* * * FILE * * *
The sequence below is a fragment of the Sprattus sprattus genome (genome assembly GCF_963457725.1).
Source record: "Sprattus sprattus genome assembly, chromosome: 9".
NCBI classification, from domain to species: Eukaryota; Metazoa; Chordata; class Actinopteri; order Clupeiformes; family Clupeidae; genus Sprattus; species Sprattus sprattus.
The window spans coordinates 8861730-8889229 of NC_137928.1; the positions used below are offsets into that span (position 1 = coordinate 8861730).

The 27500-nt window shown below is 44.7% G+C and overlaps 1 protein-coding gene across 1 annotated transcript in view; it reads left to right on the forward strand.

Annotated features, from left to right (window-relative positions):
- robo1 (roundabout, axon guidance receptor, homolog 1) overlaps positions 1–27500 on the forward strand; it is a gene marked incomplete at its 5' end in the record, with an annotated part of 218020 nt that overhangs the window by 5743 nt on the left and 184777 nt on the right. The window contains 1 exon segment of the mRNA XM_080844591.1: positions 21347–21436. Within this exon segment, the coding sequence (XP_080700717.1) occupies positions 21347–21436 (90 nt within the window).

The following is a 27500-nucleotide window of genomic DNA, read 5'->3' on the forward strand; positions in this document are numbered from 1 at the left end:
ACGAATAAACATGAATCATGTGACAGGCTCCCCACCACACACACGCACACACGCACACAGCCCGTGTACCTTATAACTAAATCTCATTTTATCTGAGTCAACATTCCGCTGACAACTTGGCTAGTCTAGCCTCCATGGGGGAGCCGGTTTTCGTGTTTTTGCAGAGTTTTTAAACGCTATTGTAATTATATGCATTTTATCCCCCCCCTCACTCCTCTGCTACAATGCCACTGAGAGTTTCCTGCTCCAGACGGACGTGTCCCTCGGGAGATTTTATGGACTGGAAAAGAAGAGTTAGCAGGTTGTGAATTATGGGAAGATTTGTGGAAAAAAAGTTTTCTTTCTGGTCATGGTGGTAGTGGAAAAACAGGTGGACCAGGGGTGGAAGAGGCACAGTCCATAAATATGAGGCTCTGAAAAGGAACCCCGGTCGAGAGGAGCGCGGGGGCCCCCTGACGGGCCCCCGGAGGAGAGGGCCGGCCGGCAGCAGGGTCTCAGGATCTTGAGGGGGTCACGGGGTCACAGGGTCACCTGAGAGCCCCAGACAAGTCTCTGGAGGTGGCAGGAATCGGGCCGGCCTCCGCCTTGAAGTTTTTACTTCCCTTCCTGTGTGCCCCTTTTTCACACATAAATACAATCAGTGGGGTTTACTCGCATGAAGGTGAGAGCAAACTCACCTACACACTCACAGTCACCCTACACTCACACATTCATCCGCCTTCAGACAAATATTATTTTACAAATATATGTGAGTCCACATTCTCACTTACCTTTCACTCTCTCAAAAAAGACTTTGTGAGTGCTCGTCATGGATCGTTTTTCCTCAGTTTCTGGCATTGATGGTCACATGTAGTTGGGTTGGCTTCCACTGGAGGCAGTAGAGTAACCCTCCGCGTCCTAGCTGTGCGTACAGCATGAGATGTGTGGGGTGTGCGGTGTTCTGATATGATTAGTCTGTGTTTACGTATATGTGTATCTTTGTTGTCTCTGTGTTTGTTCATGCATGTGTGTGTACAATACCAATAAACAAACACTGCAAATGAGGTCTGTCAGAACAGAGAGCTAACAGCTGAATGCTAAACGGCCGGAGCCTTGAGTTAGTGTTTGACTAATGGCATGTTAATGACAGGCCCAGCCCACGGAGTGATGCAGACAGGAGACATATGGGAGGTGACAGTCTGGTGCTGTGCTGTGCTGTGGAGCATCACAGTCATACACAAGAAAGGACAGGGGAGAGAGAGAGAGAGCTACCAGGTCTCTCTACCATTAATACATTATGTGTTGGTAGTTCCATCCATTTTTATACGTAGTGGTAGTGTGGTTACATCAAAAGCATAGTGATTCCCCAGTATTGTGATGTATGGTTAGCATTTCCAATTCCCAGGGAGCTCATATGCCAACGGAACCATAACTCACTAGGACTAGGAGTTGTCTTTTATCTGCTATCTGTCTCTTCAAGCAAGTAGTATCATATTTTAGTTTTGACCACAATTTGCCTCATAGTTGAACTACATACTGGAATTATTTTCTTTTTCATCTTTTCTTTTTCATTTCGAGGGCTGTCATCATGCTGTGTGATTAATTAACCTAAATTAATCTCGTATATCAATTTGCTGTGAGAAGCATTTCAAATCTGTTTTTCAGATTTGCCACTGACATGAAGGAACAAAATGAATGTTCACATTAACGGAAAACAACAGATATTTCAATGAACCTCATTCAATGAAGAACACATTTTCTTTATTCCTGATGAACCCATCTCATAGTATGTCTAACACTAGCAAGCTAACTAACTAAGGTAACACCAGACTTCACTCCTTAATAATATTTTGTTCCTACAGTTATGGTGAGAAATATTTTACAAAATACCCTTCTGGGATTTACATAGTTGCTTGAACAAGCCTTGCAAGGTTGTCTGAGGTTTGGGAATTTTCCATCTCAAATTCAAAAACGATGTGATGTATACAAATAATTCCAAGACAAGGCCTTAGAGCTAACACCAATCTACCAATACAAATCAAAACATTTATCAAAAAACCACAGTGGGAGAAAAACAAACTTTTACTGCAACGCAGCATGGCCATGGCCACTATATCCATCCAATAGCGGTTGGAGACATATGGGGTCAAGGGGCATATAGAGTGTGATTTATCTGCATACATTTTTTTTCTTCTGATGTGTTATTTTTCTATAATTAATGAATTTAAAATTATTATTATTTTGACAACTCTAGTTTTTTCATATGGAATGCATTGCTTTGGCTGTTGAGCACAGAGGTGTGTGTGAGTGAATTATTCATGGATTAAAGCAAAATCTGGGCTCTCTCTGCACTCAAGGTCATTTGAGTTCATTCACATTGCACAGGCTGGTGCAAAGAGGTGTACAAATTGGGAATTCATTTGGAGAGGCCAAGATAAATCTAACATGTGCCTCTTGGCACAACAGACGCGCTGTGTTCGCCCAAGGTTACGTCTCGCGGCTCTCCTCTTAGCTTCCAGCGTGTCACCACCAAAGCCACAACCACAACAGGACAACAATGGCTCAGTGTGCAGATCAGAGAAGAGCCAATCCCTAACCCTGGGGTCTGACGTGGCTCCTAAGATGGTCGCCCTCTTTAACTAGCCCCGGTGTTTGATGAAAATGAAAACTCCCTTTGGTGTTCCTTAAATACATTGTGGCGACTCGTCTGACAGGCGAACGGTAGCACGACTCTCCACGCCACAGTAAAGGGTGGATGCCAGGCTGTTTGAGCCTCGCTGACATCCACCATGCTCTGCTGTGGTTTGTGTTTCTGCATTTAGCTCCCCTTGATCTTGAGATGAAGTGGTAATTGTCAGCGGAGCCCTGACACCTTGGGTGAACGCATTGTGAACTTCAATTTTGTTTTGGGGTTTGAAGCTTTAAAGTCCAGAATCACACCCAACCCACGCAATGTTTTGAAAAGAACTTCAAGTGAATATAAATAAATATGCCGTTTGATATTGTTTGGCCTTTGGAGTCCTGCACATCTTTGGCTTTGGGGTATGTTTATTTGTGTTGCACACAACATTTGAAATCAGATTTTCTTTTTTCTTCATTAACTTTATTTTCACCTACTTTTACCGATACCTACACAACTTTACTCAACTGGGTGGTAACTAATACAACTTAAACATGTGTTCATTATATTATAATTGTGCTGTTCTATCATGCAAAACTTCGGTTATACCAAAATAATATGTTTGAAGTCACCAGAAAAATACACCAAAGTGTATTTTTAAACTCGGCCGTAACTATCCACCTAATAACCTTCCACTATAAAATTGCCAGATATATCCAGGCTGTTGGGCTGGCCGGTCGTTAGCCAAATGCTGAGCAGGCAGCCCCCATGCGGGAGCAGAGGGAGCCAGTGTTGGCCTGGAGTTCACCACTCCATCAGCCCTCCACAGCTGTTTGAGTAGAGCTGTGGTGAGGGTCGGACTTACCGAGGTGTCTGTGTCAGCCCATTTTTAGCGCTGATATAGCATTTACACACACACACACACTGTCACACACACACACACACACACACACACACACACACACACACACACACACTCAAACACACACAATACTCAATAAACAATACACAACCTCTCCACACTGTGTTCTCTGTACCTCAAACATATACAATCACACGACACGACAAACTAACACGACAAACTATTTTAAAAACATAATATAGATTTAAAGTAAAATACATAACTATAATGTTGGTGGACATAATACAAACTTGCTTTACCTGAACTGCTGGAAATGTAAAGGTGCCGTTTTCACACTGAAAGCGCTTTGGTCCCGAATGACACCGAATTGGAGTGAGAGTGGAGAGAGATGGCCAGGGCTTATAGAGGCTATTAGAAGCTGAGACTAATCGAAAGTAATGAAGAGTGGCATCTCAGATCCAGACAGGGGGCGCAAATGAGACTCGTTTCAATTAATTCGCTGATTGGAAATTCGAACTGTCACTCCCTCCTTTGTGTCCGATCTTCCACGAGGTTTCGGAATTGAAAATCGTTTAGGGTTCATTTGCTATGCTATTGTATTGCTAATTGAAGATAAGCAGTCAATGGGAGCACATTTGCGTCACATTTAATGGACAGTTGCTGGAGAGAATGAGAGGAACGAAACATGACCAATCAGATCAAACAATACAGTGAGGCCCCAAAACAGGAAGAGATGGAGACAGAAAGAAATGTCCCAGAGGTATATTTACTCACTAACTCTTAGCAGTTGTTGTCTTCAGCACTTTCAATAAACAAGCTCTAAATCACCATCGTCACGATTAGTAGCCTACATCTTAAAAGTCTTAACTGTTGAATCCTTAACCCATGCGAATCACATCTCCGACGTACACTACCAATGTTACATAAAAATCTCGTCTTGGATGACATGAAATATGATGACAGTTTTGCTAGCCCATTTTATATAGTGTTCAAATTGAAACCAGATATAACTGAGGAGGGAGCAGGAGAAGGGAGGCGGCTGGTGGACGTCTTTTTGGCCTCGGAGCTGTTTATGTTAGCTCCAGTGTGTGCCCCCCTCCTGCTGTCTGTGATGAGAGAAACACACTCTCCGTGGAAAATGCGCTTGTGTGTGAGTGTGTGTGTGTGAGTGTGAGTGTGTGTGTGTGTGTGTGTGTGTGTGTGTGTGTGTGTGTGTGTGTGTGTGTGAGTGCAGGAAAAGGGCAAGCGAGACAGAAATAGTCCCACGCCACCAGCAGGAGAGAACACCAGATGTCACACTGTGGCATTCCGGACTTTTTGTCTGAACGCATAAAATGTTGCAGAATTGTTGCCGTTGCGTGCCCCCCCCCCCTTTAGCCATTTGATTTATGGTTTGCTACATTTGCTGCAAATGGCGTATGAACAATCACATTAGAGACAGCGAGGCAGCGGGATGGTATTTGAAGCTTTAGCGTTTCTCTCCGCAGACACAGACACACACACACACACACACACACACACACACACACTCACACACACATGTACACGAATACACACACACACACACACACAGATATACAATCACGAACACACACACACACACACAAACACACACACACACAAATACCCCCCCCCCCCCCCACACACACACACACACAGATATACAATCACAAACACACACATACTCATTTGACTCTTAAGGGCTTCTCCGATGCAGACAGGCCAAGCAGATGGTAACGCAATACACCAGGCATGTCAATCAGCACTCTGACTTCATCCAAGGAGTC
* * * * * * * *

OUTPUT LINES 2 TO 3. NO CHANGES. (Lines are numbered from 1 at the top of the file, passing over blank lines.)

Source record: "Sprattus sprattus genome assembly, chromosome: 9".
NCBI classification, from domain to species: Eukaryota; Metazoa; Chordata; class Actinopteri; order Clupeiformes; family Clupeidae; genus Sprattus; species Sprattus sprattus.